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When a book becomes a movie

Cover of Now a Major Motion Picture
A review of Now a Major Motion Picture by Cori McCarthy

Imagine your grandmother was as big as J. K. Rowling and had written the number one fantasy series of all time - with all the fandom that that entails. Now imagine the first book in that series is being made into a movie, which has pushed the fandom into an even more frenzied state. And though you've tried your hardest to distance yourself from everything to do with the books, you're now being forced to join the set of the movie being made. That's just where Iris Thorne finds herself. Her grandmother, M. E. Thorne wrote the Elementia books, an epic fantasy trilogy that is world famous and adored by millions of fans (some rabid). But here's the thing, Iris hates everything to do with the books, not least because one of those fans suffering from mental illness, once tried to kidnap her little brother Ryder. So having a movie made, with the resulting ramping up of interest from everyone, is the last thing she wants.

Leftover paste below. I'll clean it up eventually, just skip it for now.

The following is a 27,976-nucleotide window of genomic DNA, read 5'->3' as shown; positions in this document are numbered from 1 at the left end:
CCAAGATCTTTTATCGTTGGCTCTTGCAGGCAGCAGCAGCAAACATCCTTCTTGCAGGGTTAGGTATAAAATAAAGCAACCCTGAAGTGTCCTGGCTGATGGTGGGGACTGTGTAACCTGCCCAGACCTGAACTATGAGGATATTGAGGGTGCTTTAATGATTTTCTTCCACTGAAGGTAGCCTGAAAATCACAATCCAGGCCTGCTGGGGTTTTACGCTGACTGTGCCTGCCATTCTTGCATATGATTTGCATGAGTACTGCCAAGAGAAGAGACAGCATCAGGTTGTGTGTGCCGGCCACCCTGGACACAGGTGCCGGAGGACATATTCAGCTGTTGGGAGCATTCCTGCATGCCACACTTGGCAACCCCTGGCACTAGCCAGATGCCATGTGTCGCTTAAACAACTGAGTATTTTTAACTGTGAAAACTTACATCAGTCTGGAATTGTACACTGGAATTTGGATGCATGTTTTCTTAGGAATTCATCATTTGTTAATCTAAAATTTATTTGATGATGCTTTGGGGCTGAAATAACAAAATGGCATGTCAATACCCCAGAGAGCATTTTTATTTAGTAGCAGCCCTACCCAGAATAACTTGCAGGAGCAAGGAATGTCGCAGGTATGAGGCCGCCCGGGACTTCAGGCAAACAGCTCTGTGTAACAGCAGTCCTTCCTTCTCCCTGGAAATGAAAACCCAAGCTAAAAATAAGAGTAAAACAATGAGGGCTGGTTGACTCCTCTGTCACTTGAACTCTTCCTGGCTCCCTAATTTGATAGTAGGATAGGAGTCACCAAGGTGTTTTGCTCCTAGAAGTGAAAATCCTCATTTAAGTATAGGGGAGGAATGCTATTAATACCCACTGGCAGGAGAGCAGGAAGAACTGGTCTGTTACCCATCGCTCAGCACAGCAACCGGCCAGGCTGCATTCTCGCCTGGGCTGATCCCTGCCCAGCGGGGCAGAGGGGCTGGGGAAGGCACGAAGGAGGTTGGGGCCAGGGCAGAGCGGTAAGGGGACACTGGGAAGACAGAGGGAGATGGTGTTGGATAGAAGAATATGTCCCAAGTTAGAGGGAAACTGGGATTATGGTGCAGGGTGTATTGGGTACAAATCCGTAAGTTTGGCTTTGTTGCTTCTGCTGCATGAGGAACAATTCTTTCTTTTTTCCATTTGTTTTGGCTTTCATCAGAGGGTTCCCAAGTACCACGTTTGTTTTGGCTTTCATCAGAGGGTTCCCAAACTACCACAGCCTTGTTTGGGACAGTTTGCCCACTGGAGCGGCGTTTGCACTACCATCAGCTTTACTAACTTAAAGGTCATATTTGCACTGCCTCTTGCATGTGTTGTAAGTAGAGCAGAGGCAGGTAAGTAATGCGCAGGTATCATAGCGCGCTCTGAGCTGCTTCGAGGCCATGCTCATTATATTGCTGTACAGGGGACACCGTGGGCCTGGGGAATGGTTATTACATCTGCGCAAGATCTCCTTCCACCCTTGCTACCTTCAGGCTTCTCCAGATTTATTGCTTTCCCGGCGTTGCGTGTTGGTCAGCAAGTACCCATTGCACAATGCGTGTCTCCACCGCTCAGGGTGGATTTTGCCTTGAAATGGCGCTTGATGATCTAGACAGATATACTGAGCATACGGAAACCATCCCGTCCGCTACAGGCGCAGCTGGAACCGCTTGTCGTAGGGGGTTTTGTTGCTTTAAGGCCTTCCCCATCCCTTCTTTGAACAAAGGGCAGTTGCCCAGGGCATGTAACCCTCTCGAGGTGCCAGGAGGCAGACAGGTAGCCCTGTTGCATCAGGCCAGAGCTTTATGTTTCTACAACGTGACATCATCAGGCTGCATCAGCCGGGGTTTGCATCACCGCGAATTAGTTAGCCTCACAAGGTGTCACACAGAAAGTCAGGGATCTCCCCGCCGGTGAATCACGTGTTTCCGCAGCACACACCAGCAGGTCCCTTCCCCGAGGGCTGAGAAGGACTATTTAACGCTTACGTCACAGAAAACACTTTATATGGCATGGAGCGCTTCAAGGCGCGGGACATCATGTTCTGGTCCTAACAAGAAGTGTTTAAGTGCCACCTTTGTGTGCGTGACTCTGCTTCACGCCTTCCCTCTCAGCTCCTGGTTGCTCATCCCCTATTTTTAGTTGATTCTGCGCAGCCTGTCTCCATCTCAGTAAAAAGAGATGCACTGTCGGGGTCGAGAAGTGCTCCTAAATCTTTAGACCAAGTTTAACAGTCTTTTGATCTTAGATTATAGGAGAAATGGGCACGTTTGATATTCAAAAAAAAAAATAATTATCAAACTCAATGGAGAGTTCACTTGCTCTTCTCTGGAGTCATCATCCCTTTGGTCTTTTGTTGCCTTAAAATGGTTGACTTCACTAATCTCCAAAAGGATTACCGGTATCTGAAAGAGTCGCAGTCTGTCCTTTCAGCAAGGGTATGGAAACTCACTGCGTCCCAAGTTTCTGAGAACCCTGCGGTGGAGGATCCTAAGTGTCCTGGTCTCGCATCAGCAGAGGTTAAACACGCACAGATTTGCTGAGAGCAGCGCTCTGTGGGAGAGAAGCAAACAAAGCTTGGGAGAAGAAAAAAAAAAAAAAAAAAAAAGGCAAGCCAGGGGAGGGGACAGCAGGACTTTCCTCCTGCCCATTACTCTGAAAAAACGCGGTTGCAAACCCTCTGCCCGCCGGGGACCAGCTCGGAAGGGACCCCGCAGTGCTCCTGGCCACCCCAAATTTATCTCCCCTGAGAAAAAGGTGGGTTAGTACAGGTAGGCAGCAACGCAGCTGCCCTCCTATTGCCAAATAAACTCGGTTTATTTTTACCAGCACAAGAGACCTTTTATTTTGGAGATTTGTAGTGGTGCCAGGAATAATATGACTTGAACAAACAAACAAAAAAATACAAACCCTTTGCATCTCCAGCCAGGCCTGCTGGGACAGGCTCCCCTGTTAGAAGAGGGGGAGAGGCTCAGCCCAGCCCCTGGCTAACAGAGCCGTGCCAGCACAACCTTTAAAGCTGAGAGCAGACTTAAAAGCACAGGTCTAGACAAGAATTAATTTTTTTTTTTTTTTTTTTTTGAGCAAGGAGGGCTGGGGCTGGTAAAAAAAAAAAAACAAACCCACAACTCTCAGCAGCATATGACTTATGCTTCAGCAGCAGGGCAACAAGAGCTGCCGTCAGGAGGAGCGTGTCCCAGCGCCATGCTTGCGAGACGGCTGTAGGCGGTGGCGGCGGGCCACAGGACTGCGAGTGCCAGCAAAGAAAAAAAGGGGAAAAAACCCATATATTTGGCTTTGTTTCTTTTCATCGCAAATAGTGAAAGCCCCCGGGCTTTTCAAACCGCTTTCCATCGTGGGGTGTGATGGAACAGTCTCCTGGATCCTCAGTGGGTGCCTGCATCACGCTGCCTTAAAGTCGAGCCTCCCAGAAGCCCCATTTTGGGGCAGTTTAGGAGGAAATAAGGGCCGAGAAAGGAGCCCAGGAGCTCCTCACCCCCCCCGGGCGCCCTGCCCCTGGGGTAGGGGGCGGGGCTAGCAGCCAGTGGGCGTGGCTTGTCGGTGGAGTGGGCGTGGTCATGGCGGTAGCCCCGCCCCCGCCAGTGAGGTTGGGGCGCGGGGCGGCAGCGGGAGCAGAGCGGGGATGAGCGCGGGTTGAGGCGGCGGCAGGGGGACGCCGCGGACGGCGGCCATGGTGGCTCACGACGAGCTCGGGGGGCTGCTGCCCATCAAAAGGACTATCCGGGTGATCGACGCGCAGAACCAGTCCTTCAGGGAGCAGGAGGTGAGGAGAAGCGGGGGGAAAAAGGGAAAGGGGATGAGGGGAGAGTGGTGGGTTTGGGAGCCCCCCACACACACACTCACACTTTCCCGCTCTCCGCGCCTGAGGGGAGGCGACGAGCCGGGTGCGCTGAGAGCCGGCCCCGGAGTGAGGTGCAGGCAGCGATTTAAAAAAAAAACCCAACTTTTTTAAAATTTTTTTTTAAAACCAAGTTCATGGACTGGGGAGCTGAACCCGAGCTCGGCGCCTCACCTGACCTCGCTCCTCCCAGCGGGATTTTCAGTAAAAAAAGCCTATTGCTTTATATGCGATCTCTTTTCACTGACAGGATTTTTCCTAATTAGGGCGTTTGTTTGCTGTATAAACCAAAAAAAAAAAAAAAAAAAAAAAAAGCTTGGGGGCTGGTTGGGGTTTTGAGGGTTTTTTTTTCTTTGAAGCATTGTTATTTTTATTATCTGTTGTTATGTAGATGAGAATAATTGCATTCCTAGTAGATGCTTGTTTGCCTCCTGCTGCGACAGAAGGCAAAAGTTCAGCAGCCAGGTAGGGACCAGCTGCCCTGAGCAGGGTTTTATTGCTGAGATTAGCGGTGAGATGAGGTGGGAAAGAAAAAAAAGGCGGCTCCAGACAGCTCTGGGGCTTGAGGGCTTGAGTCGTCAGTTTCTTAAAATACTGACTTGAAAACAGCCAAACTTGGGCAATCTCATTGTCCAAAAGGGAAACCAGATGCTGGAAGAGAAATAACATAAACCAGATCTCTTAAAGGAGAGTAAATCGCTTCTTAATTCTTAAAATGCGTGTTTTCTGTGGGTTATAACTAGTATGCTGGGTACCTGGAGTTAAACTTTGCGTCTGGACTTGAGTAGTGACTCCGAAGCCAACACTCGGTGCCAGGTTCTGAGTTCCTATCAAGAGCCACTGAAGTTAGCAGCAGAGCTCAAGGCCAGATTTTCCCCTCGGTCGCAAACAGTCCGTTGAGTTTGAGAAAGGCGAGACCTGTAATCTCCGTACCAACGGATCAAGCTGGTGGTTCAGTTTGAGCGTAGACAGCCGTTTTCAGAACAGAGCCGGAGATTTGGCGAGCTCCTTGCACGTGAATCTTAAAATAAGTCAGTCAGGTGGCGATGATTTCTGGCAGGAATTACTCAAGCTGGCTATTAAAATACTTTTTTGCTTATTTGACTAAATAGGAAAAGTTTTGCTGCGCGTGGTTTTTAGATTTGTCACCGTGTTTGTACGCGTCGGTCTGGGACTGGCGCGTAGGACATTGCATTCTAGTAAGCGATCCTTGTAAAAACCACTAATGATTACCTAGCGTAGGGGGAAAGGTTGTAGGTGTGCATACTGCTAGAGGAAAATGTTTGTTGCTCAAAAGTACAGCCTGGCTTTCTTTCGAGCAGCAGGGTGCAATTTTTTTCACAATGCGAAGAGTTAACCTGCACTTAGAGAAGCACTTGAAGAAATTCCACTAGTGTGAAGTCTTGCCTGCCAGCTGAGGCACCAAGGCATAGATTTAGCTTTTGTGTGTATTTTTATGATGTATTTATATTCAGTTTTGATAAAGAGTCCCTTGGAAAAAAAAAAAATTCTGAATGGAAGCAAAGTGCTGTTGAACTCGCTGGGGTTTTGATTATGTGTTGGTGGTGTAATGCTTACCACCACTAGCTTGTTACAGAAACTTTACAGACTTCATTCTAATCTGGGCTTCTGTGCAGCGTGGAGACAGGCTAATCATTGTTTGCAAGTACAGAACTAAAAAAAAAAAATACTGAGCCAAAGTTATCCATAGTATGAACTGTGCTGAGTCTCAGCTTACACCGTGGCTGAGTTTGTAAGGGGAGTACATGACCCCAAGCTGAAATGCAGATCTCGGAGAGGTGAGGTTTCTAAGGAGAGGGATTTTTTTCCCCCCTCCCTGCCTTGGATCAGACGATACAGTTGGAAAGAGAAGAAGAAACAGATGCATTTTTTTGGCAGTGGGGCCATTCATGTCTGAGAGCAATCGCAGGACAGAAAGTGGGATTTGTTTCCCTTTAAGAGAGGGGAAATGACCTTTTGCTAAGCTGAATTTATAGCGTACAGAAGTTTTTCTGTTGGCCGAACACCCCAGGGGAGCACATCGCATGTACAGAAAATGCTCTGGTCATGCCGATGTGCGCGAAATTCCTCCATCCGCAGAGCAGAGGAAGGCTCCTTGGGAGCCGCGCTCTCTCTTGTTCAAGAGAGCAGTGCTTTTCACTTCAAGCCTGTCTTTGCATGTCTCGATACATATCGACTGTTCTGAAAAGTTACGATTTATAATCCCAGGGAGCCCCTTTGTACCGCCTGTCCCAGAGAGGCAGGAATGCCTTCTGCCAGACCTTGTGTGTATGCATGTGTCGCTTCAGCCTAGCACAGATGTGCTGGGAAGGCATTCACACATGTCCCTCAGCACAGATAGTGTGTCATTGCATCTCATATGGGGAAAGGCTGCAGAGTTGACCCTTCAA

Iris's resistance to all things Elementia is for naught. Her little brother loves the books just as much as she loathes them and he has begged their dad to be able to visit the movie set in Ireland. Because of work commitments their dad has asked Iris to take Ryder on the trip and with a strong financial inducement, Iris agrees. But she's not going to enjoy herself. And she's not going to like anything about the trip. At least that's her attitude going in. Once she gets to the remote filming location and becomes immersed in the process, her attitude begins to change, both towards the trip and towards her grandmother and the trilogy of books themselves.

Iris carries a lot of anger - much of it well-earned and well-targeted - and that comes through in the early parts of the book. But what's nicely done by the author, is that while Iris's anger is tempered by book's end, it's not magically solved of disappeared. She has reason to be angry and what she has to learn is not that her anger isn't allowed, but that that anger shouldn't be the defining factor in her life. And if I'm making this sound like a downer of a book? Don't believe that. There's humor and charm. And there are great characters who are passionate and competent inhabiting the movie-making world Irish has entered. You'll love them as much as Iris ends up doing. Fans of Rainbow Rowell or Sarah Dessen will want to read this one.

 

September 17, 2018